No Rich Strike, no problem. Five reasons to watch the Preakness Stakes anyway.

·3 min read

The absence of the Kentucky Derby winner doesn’t mean you should ignore Saturday’s Preakness Stakes at Pimlico. Even without the Cinderella story that is Rich Strike, the Preakness is still a Grade 1 race with a strong field and plenty of intrigue.

Five reasons you should tune in for the 7:01 post time on NBC:

1. D. Wayne Lukas and Secret Oath

The 86-year-old Lukas is vying for his seventh Preakness win, which would tie him with Bob Baffert (1997-2018) and R. Wyndham Walden (1875-88). This time the legendary trainer is trying to do so with a filly. Secret Oath would be only the sixth girl to beat the boys in the Preakness, but the second in the past three years, joining Swiss Skydiver who accomplished the feat in 2020.

Secret Oath is more than capable. She beat a strong field to win the Kentucky Oaks on May 6. In her only try against the guys, she ran third in the Arkansas Derby last month. She’s improved since that effort.

And there’s this: Three of the last five Preakness winners did not run in the Derby — Cloud Computing in 2017, Swiss Skydiver in 2020 and Rombauer in 2021.

Trainer D. Wayne Lukas will saddle Kentucky Oaks winner Secret Oath in Saturday’s Preakness Stakes in Baltimore.
Trainer D. Wayne Lukas will saddle Kentucky Oaks winner Secret Oath in Saturday’s Preakness Stakes in Baltimore.

2. Epicenter

The Louisiana Derby winner did everything at Churchill Downs on May 7 except award trainer Steve Asmussen his first Derby win. Sitting in perfect position off a torrid pace, Epicenter assumed the lead in the stretch and held off Blue Grass Stakes winner Zandon only to be blindsided by Rich Strike at the wire.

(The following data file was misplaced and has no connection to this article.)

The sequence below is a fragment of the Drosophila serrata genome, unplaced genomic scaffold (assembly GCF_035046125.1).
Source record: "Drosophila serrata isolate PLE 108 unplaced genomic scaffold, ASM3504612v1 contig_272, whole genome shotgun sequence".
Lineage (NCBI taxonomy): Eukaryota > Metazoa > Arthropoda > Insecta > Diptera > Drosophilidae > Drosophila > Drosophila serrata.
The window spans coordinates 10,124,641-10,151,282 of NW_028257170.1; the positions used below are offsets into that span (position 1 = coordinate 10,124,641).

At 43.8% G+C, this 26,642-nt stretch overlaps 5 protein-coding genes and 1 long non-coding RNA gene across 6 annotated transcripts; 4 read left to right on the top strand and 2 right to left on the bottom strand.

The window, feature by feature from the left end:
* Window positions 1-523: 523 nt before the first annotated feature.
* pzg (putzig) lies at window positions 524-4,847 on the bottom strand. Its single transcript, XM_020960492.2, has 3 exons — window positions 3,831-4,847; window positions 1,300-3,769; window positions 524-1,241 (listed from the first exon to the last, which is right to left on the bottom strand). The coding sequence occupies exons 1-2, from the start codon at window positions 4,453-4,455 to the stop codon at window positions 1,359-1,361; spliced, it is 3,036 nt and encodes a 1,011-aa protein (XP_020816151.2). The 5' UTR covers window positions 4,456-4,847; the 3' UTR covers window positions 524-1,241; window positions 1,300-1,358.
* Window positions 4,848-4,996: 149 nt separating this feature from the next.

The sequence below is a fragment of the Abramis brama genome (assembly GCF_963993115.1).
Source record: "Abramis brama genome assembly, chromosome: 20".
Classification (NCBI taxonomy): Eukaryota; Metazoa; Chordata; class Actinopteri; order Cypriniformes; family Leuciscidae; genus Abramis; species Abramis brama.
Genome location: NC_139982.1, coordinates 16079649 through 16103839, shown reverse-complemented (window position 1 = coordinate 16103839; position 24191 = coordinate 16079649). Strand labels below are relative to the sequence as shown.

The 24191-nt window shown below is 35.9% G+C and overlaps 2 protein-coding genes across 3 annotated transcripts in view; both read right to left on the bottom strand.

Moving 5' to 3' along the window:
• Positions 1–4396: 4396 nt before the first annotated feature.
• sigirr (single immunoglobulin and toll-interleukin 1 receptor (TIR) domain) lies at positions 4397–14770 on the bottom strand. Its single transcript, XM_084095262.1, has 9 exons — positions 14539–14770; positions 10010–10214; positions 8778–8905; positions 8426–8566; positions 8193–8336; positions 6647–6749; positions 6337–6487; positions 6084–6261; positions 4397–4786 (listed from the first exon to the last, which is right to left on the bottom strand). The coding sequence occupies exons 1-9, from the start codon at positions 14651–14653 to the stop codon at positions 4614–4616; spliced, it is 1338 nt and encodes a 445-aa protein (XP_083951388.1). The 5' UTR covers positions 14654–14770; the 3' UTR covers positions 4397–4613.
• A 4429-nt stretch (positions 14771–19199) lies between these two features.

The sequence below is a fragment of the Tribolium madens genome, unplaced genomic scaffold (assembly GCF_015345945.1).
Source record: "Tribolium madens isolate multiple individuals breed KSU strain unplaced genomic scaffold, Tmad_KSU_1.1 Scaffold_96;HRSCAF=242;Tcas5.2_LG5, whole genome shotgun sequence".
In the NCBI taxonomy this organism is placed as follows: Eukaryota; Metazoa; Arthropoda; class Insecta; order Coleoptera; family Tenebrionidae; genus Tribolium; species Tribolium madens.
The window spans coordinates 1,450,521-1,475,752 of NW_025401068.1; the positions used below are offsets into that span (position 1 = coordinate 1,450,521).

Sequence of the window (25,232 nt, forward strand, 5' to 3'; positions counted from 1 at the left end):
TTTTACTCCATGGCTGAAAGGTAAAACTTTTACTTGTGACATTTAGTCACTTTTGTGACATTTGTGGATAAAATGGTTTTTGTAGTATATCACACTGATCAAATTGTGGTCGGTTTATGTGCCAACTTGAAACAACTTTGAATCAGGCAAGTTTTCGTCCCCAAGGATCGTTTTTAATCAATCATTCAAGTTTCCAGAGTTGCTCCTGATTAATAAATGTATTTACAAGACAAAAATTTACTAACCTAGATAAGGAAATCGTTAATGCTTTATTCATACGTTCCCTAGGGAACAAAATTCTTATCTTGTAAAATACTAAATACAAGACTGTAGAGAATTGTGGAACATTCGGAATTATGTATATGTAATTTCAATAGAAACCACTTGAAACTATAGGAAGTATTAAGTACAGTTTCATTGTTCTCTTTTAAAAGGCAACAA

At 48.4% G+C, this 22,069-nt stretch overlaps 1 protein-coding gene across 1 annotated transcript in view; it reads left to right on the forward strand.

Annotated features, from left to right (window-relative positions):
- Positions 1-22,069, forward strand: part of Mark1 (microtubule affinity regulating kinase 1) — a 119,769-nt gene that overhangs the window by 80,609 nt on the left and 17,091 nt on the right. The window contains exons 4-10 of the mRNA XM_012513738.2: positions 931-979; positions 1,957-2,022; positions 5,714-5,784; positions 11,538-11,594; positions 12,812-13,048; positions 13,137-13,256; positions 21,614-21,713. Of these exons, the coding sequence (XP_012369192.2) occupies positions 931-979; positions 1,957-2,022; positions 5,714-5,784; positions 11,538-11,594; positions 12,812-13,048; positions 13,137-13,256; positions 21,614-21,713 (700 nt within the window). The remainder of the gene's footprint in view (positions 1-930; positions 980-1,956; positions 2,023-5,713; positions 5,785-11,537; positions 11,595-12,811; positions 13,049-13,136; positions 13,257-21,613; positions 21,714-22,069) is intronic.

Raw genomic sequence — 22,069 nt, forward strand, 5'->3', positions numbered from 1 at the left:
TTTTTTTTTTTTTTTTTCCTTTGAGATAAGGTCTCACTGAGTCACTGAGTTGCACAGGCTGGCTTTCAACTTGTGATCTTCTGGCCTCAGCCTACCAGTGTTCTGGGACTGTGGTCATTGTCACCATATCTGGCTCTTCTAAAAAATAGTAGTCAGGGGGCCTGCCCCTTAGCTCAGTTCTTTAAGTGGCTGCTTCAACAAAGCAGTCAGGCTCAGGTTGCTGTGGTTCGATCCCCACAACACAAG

Asmussen has won the Preakness twice — 2007 with Curlin, 2009 with Rachel Alexandra — and will saddle the formidable 6-5 favorite on Saturday. One question: Does Epicenter have enough left in the tank after such a grueling Derby effort?

3. John Velazquez

The Hall of Fame jockey has won the Kentucky Derby three times (2011, 2017, 2020) and the Belmont Stakes twice (2007, 2012). He’s had no such luck in the Preakness, however. That could change Saturday as the 50-year-old picks up the mount on the underrated Simplification.

Trained by Antonio Sano, Simplification suffered a wide trip in the Derby yet still finished fourth. According to Neil Greenberg of the Washington Post, if you look at the distance traveled by each colt, only Rich Strike had a higher rate of feet per second than did Simplification in the Kentucky Derby.

The son of Not This Time did draw the unpopular No. 1 post Saturday. He also ran third in the Florida Derby after winning the Fountain of Youth. With Velazquez in the saddle, however, Simplification may have what it takes to pull the second upset on the Triple Crown trail.

4. Chad Brown/Klaravich Stables

The duo of trainer Chad Brown and owner Seth Klarman teamed up to win the 2017 Preakness with Cloud Computing, who had skipped the Derby. Now Brown/Klarman are looking for a repeat with Early Voting, who skipped the Derby after losing by a neck to Mo Donegal in the Wood Memorial.

In fact, Early Voting is just a neck away from being 3-for-3 in his career. And Klarman has had good luck in Baltimore, where the billionaire became infatuated with horse racing as a young boy who grew up a few blocks from Pimlico.

5. Kenny McPeek

After coming up empty in the Kentucky Derby, the Lexington-based trainer has entered Creative Minister in hopes of earning his second Preakness win to go along with Swiss Skydiver’s victory in 2020.

Unraced at age 2, Creative Minister finished second in his debut March 5 at Gulfstream, then broke his maiden on April 9 at Keeneland. He punched his ticket to Baltimore with an impressive win in an allowance race at Churchill Downs on Kentucky Derby Day.

Another note: Should it rain Saturday, keep an eye on Creative Minister and Skippylongstocking. Creative Minister won on a sloppy track at Keeneland. Skippylongstocking’s sire, 2016 Preakness winner Exaggerator, boasted a history of big victories on off tracks.

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